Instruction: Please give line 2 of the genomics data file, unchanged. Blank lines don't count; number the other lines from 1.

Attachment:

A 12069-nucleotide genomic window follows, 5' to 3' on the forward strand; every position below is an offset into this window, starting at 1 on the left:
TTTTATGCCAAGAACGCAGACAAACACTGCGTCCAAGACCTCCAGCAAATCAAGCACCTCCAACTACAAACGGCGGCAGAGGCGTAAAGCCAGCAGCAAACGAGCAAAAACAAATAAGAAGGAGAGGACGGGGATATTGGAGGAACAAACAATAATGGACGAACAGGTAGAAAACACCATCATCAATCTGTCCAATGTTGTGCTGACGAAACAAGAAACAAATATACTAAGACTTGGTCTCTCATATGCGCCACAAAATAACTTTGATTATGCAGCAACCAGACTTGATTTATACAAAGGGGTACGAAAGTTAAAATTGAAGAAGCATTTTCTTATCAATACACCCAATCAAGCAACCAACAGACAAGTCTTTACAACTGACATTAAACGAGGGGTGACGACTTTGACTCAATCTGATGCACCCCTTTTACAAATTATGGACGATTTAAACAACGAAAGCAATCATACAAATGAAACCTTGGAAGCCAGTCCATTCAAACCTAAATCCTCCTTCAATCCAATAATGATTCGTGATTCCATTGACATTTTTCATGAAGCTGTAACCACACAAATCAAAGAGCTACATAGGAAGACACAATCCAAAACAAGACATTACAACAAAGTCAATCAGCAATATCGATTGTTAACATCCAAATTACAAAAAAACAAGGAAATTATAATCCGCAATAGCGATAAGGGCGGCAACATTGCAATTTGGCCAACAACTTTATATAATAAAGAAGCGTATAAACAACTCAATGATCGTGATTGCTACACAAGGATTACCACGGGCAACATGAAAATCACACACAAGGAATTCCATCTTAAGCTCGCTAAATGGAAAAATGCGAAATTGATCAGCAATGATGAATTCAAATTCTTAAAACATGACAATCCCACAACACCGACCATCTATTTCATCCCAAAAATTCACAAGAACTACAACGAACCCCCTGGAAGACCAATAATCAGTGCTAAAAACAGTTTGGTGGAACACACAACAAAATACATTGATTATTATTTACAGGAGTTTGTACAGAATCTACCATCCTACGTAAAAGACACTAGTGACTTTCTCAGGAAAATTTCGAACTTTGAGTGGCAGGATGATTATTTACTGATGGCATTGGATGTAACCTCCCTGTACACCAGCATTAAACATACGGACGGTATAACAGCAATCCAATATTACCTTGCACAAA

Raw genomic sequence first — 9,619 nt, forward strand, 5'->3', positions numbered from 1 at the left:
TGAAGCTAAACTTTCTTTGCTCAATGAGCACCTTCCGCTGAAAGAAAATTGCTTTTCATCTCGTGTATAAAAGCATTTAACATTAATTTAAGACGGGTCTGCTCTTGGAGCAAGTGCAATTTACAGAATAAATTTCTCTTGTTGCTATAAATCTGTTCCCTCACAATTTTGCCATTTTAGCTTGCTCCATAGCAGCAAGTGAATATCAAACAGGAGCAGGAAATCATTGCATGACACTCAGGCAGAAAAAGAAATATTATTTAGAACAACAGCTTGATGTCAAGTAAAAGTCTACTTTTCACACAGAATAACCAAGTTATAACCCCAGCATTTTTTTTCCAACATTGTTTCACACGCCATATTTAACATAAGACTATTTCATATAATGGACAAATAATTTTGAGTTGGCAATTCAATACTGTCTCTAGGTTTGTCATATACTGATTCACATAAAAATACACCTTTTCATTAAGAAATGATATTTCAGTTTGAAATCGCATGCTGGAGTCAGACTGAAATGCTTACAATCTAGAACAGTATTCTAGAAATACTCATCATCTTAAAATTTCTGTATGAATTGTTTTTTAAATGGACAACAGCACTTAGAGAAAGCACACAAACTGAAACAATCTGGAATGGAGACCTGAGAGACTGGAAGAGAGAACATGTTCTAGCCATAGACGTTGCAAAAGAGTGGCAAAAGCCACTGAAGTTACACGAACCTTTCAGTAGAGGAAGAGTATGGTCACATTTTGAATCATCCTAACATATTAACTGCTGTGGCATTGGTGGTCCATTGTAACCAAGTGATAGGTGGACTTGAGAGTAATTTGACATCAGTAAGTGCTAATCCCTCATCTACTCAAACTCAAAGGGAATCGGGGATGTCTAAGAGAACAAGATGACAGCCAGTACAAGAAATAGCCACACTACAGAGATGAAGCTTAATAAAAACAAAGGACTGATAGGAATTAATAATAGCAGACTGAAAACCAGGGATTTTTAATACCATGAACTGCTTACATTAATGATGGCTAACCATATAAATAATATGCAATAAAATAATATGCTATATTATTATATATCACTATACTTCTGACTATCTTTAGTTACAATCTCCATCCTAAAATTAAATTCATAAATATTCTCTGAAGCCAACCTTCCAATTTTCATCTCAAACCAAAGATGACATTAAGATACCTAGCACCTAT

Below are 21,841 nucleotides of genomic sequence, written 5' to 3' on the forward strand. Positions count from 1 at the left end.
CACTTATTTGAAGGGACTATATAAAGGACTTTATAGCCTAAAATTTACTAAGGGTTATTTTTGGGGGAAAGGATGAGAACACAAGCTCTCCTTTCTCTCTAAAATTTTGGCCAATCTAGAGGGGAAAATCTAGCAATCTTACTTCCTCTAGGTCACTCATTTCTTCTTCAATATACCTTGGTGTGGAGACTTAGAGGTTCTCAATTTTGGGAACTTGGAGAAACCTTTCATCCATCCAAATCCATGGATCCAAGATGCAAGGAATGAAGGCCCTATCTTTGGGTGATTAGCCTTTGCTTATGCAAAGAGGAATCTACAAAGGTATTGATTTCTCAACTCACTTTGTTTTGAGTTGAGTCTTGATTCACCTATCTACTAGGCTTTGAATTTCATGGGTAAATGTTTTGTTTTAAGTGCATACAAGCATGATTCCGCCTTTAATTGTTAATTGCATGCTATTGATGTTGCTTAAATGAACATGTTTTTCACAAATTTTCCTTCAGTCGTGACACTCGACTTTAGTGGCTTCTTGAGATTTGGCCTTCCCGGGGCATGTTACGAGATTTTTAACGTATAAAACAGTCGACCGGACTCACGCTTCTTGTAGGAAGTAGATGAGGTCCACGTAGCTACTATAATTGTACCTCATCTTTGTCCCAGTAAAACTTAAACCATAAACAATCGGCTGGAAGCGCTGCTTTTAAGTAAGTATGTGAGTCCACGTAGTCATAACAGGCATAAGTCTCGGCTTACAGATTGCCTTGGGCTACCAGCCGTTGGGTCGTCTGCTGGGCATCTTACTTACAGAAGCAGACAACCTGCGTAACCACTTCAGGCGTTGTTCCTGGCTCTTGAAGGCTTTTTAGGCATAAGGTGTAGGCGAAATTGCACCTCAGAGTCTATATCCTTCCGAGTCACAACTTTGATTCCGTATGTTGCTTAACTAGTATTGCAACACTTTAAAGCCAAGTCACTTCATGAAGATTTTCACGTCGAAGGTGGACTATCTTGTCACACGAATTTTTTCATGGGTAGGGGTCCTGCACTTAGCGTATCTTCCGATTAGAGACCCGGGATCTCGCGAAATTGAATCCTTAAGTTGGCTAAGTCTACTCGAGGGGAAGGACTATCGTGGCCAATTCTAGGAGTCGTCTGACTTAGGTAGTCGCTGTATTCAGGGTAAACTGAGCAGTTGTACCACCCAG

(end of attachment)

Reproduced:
TTTTATGCCAAGAACGCAGACAAACACTGCGTCCAAGACCTCCAGCAAATCAAGCACCTCCAACTACAAACGGCGGCAGAGGCGTAAAGCCAGCAGCAAACGAGCAAAAACAAATAAGAAGGAGAGGACGGGGATATTGGAGGAACAAACAATAATGGACGAACAGGTAGAAAACACCATCATCAATCTGTCCAATGTTGTGCTGACGAAACAAGAAACAAATATACTAAGACTTGGTCTCTCATATGCGCCACAAAATAACTTTGATTATGCAGCAACCAGACTTGATTTATACAAAGGGGTACGAAAGTTAAAATTGAAGAAGCATTTTCTTATCAATACACCCAATCAAGCAACCAACAGACAAGTCTTTACAACTGACATTAAACGAGGGGTGACGACTTTGACTCAATCTGATGCACCCCTTTTACAAATTATGGACGATTTAAACAACGAAAGCAATCATACAAATGAAACCTTGGAAGCCAGTCCATTCAAACCTAAATCCTCCTTCAATCCAATAATGATTCGTGATTCCATTGACATTTTTCATGAAGCTGTAACCACACAAATCAAAGAGCTACATAGGAAGACACAATCCAAAACAAGACATTACAACAAAGTCAATCAGCAATATCGATTGTTAACATCCAAATTACAAAAAAACAAGGAAATTATAATCCGCAATAGCGATAAGGGCGGCAACATTGCAATTTGGCCAACAACTTTATATAATAAAGAAGCGTATAAACAACTCAATGATCGTGATTGCTACACAAGGATTACCACGGGCAACATGAAAATCACACACAAGGAATTCCATCTTAAGCTCGCTAAATGGAAAAATGCGAAATTGATCAGCAATGATGAATTCAAATTCTTAAAACATGACAATCCCACAACACCGACCATCTATTTCATCCCAAAAATTCACAAGAACTACAACGAACCCCCTGGAAGACCAATAATCAGTGCTAAAAACAGTTTGGTGGAACACACAACAAAATACATTGATTATTATTTACAGGAGTTTGTACAGAATCTACCATCCTACGTAAAAGACACTAGTGACTTTCTCAGGAAAATTTCGAACTTTGAGTGGCAGGATGATTATTTACTGATGGCATTGGATGTAACCTCCCTGTACACCAGCATTAAACATACGGACGGTATAACAGCAATCCAATATTACCTTGCACAAA